From all this it can be seen what is the nature of the Word in the sense of the letter, and also what Divine truth is in its most general form, namely, that it is according to appearances; and this for the reason that man is such that what he sees and apprehends from his sensuous, he believes; and what he does not see nor apprehend from his sensuous, he does not believe; thus does not receive. Hence it is that the Word in the sense of the letter is according to things that so appear; and yet it has genuine truths stored up in its inward bosom; and in its inmost bosom, the truth Divine itself which proceeds immediately from the Lord; thus also Divine good, that is, the Lord Himself. (Arcana Coelestia 6997{7})

Reconciliation of Divine Immutability and Scriptural Depictions: Spiritual Christianity reconciles the immutable nature of Jehovah with the anthropomorphic depictions in Scripture by explaining these representations as adaptations for human comprehension.

Self-Evident Truths and Divine Transcendence: Jehovah’s immutability and transcendence beyond space and time are self-evident to enlightened reason, though Scripture often depicts God as having finite attributes for didactic purposes.

Divine Instruction Adapted to Human Comprehension: Scripture conveys spiritual truths using natural and even sensual language, making Divine concepts accessible to individuals at all levels of spiritual development.

Universal Truth and Scriptural Interpretation: Firmly understanding Jehovah’s lack of spatial and temporal attributes enables proper interpretation of Scriptural passages which use finite terms to describe God.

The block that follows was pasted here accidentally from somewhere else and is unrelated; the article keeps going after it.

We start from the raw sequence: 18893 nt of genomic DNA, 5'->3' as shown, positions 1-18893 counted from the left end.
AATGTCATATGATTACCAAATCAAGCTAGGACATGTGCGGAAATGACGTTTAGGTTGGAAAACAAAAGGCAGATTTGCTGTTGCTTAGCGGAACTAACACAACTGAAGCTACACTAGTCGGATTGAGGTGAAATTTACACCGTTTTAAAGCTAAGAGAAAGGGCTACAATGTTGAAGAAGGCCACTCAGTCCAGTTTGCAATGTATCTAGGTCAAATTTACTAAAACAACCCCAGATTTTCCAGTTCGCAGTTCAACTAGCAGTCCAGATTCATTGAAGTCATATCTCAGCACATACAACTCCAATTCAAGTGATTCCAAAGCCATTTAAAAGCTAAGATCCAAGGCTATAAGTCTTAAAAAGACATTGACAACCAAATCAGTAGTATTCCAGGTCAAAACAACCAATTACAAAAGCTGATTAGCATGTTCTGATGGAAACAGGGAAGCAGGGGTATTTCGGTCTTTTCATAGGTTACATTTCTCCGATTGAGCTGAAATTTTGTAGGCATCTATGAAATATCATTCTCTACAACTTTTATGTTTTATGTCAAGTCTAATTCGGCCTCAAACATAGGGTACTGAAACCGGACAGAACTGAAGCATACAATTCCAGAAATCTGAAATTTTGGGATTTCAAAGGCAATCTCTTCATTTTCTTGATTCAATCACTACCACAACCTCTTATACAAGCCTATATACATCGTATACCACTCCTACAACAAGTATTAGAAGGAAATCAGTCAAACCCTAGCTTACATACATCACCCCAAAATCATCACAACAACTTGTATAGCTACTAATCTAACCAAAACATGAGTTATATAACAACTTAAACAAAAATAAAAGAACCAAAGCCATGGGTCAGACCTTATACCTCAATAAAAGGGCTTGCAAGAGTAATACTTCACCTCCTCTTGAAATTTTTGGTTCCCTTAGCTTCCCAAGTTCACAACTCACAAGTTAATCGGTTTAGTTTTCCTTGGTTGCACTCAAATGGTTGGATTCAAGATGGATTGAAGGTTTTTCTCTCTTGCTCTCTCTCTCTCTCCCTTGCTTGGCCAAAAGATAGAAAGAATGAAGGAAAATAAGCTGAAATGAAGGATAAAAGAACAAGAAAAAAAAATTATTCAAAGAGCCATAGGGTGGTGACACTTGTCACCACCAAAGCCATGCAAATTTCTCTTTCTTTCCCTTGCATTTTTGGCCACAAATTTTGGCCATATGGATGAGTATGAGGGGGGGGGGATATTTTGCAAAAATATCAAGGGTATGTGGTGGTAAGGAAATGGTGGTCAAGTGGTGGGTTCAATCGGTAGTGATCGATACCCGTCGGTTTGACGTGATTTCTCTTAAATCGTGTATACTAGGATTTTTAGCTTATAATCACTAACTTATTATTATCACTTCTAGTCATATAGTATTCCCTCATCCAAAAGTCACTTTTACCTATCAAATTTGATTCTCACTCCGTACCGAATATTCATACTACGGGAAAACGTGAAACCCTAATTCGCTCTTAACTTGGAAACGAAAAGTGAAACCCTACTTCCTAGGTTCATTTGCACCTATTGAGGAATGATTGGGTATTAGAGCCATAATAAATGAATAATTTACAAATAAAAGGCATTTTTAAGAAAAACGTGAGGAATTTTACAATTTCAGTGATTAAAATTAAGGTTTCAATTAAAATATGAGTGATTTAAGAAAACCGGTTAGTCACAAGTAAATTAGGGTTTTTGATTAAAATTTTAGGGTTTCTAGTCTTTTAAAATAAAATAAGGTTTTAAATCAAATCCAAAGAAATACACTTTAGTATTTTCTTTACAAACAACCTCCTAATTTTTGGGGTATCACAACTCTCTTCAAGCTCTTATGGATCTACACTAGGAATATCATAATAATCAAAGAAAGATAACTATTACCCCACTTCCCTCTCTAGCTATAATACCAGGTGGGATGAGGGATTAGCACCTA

Jehovah as the Source of All Being: Titles like “the Beginning and the Ending” signify Jehovah’s role as the origin and sustaining cause of all existence, rather than indicating any temporal sequence or spatial limitation.

1. How does Spiritual Christianity reconcile Jehovah’s immutability with the anthropomorphic depictions in Scripture?
a) By asserting that Jehovah actually changes in response to events.
b) By explaining that these depictions are adaptations for human comprehension.
c) By denying the accuracy of these scriptural depictions.
d) By attributing finite qualities to Jehovah in specific contexts.
Answer: b)

2. According to the teachings for Spiritual Christianity, why does Scripture use finite attributes to depict God?
a) To provide an accurate representation of God’s nature.
b) To conform to ancient cultural beliefs.
c) To illustrate God’s temporal and spatial limitations.
d) To help human beings better understand Divine truths.
Answer: d)

3. And what is the purpose of using natural and sensual language in Scripture?
a) To mask the true nature of Jehovah.
b) To enhance the sensory experiences of human beings.
c) To simplify complex theological concepts for general understanding.
d) To critique human perceptions of divinity.
Answer: c)

4. How should titles like “the Beginning and the Ending” be interpreted from a Spiritual Christianity perspective?
a) As symbolic of Jehovah’s role as the source of all existence.
b) As indicative of Jehovah’s temporal sequence.
c) As literal descriptions of Jehovah’s nature.
d) As metaphors for human perceptions of time.
Answer: a)